Focus topic European Integration

Focus topic: European integrationEU integration greatly influences policy-making at the national level, and the EU itself is a major actor on the world economic stage. Most of the conditions governing the economic and business environment for European companies and consumers - especially in respect of the financial markets - are decided at the European level. For this reason, DB Research regularly analyses and appraises the latest developments in the EU and EMU, including issues relating to enlargement, European banks and financial markets.

 

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Date
Title
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23.06.2016
A darker Europe
Topics: Economic policy; EU enlargement; European integration; European issues; European policy issues; Intern. economic system; Intern. relations; International capital markets; Key issues; Politics and elections
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17.06.2016
Promoting investment in Europe: Where do we stand with the Juncker Plan?
Abstract: The Juncker Plan set out to boost investment in Europe and can show some progress so far. After operating for about a year, a total of EUR 12.8 bn financing of the European Fund for Strategic Investments (EFSI) has been approved by the European Investment Bank and the European Investment Fund. This is expected to trigger EUR 100 bn of total investment according to estimates by the institutions. The European Commission has already called for extension of EFSI beyond the initial three year period ideally increasing its scale and scope. However, considerations about EFSI’s future need to be based on thorough evaluation of effectiveness and demonstrated added value. After the first year, there is -quite naturally- more information on activity than evidence on impact. To that effect, continuous monitoring and mid-term stock-taking are key to inform the debate about EFSI's future.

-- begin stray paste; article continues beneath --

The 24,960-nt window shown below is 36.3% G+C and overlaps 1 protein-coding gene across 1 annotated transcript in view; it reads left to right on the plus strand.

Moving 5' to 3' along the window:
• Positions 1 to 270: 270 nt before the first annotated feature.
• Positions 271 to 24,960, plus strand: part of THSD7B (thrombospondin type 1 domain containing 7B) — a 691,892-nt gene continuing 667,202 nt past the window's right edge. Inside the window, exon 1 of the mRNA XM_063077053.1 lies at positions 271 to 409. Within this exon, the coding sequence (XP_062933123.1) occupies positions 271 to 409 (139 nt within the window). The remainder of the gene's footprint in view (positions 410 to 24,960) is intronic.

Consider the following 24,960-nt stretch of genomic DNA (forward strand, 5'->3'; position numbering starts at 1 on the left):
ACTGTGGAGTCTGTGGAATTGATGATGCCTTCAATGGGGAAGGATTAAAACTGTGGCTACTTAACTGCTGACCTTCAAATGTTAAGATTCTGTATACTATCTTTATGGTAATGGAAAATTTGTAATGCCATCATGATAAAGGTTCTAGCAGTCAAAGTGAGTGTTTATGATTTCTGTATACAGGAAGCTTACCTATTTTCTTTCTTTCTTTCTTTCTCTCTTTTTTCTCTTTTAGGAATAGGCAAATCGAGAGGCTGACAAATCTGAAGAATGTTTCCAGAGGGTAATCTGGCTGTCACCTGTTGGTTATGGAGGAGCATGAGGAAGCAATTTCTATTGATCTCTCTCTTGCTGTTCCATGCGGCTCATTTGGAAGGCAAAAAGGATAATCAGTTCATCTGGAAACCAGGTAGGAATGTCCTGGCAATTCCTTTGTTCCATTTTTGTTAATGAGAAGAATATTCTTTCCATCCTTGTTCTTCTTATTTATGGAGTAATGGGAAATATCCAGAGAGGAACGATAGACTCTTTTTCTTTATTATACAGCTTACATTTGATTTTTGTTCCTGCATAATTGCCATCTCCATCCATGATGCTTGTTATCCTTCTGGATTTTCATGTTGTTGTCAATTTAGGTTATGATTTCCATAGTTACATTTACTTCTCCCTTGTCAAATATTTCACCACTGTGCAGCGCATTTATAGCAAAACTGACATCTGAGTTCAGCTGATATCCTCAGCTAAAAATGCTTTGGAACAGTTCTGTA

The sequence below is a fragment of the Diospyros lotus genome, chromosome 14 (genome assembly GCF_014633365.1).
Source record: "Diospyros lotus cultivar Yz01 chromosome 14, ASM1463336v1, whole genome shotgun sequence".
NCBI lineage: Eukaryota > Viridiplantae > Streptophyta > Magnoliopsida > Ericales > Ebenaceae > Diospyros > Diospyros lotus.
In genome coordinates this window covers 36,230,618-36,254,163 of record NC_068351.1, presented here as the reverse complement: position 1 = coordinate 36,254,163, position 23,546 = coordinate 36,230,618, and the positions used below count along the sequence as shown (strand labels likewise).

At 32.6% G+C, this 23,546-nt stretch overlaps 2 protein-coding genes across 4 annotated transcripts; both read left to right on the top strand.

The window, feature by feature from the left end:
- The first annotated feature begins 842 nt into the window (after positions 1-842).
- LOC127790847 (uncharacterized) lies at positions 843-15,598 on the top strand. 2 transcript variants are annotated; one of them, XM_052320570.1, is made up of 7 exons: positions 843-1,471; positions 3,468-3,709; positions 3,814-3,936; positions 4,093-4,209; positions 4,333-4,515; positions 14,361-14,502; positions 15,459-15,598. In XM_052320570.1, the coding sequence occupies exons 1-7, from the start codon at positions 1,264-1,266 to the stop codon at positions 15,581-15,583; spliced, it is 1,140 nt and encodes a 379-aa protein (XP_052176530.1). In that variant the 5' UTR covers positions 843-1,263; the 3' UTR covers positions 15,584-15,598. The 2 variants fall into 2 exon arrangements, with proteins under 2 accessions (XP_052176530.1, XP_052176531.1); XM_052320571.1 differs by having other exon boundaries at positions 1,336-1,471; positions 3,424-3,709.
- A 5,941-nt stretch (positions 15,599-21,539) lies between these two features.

Topics: Banking; Economic growth; Economic policy; EU enlargement; European integration; European issues; European policy issues; Innovation; International capital markets; International financial system; Key issues; Sectors / commodities; SMEs; Supervision and regulation; Trade
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08.06.2016
The ECB must change course
Abstract: Over the past century central banks have become the guardians of our economic and financial security. The Bundesbank and Federal Reserve are respected for achieving monetary stability, often in the face of political opposition. But central bankers can also lose the plot, usually by following the economic dogma of the day. When they do, their mistakes can be catastrophic. Today the behaviour of the European Central Bank suggests that it too has gone awry. After seven years of ever-looser monetary policy there is increasing evidence that following the current dogma, broad-based quantitative easing and negative interest rates, risks the long-term stability of the eurozone.
Topics: Business cycle; Economic growth; European integration; Key issues; Macroeconomics; Monetary policy; Prices, inflation
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07.06.2016
Better budgeting in Europe: What can Fiscal Councils contribute?
Abstract: Fiscal councils can improve the sustainability of public finances. They can increase transparency and accountability of fiscal policymaking by providing unbiased information to the public and stakeholders in the budget process. The design of their mandates, independence, and their public role are key conditions determining effectiveness. The new European Advisory Fiscal Board (EAFB) can be a valuable addition but is unlikely to be a game changer. Far-reaching reforms on the Union’s fiscal framework remain contingent on political will. Independence is crucial for fiscal councils to have an impact. This holds for both the EAFB and national fiscal councils. In addition, cooperation between the new EAFB and national bodies is a necessary requirement for a “European System of Fiscal Boards” to work effectively.
Topics: Economic policy; European integration; European issues; Fiscal policy; Key issues; Monetary policy
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06.06.2016
Promoting investment in Europe: How has the Juncker Plan been doing?
Abstract: The Juncker Plan set out to foster investment in Europe – and can show some progress so far. After operating for about a year, a total of EUR 12.8 bn financing of the European Fund for Strategic Investment (EFSI) has been approved by the EIB and the EIF. This is expected to co-finance EUR 100 bn of total investment according to estimates by the institutions.
Topics: Economic policy; European integration; European issues
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18.03.2016